“…While the impulse may be to say that this is unfair, one of the lessons I’ve learned over time is that change comes from self-reflection. So it’s worth examining how we got here. The truth is that there is a high cost to a bad reputation. Irrespective of whether we did everything that is being said about us … it really matters what people think of us, especially in a global business like ours, where actions in one part of the world can have serious consequences in another…”
It’s rare one sees such #emotionalintelligence from a CEO, let alone one who has been in the job just a few weeks, but this came from newly installed Uber CEO Dara Khosrowshahi after just a couple of weeks in the job. It came in an email to employees after the announcement that the City of London would not be renewing Uber’s operating license.
Khosrowshahi realized that society will judge you not just by what you say, but by what you do and unless what you do aligns with what people expect of you, then the ‘expectation gap’ can damage your reputation and ultimately impact on your own freedom to operate.
Today, a company’s freedom to operate is given to it not by regulators or even governments, but by the communities in which it operates and this can be challenging because society may know nothing about your business, or in fact even care too much about what you do, but they sure as eggs care about the way you do it.
As crisis and risk management guru @PeterSandman says, “people want to know that you care before they care what you know”. Unless you can show that you can legitimately understand and help address the objectives of society through what you do in business, you cannot legitimately hope to stay in business.
It got me thinking about some issues I have been dealing with lately – the specifics don’t matter, but what was very clear to me was that sometimes, being right, or being the smartest person in the room, does not matter if you cannot take your critics and your detractors with you on the journey. And to do this requires you to be attuned to the concerns of society and to understand the objectives of our stakeholders – my Dad used to always say, “son, you have two ears and one mouth, so listen twice as much as you speak’. Wise words.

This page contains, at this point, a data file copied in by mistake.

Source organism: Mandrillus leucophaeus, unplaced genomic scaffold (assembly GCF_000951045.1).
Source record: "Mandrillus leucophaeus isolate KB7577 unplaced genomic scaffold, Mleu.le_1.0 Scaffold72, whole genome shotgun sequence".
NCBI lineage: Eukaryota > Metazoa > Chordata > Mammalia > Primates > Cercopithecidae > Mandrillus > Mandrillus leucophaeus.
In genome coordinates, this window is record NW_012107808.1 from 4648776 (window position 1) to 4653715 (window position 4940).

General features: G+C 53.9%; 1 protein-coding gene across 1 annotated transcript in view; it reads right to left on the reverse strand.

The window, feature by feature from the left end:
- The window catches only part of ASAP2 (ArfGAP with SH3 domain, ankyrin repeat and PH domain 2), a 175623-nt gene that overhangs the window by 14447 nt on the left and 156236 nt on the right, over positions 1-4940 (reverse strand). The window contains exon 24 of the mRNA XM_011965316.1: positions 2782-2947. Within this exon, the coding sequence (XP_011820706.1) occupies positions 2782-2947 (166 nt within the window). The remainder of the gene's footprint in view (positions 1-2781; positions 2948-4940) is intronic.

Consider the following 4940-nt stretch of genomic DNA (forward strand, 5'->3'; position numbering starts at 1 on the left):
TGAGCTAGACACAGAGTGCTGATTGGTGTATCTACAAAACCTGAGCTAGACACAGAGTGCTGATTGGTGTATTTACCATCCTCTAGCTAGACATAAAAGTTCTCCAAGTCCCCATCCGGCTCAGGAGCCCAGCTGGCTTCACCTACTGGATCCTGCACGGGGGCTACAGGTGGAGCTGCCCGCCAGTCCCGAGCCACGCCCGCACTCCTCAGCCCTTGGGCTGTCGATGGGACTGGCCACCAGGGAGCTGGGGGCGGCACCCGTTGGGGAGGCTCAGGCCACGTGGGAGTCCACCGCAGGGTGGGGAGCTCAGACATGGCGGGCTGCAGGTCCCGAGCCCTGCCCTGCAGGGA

It is right for a company to have the courage of its convictions and to stand behind the decisions it makes, but be prepared that others might not always agree with what you do and when this happens there will be disputes. How you respond to those disputes is often equally as important as how you have behaved in the first place.
Organizations have to move to a place where they engage with a more human touch; where they genuinely listen; where they work hard to understand the objectives and concerns of their stakeholders; and where they help stakeholders understand how the organization can help meet stakeholders’ objectives – equally and adequately addressing their concerns while having a successful and profitable business. I really believe this is possible and achievable.
It is the job of a company’s Corporate Affairs or FTO team to translate the needs and objectives of the company’s stakeholders into something that the business can understand and then work to address while being successful commercially. And for as long as organizations engage with the outside world and for as long as there is the prospect of a disconnect between what the organization thinks people want, what they actually want and then understanding how the organization can deliver that, Corporate Affairs professionals will always have an important role to play.
In the 1992 US Presidential Campaign, Clinton aide James Carville, insisted that everyone working for Clinton should remain focused on the plight of working people. “It’s the economy, stupid,” he said over and over until it became a mantra and now part of the American political lexicon.
In agriculture we often say, “it’s all about the science, it’s all about the technology”. Well as Clinton learned, there is more to it than a strong mantra to build trust and credibility. Equally for the agriculture industry and its players, there is more to it than the science. The science is a necessary but not sufficient condition.
As an industry we have to be able to paint the bigger picture – how does the science and the technology we advocate contribute to what society wants to achieve – safe and nutritious food, an environment that is protected for our kids, profitable and productive farmers and rural communities, consumers with confidence in the food they eat and the agricultural system used to produce it, a role for all producers, large, small, organic and traditional.
To do this we have to be able to meet regulatory conditions and advocate for this; advocate for sensible science based regulation; we have to demonstrate real thought leadership on big issues like climate change, the health of our waterways, our pollinators, our soil; we have to ensure that our products are used safely and the risk associated with use is managed; we have to tell our story in an engaging way, with a strong and credible brand; create partnerships with the unusual suspects; and we have to take our own people who have passion for this industry on the journey.
The crucial first step is to do as my dad has said, listen twice as much as you speak. Or perhaps to paraphrase James Carville and the Clinton campaign, “its emotional intelligence stupid”.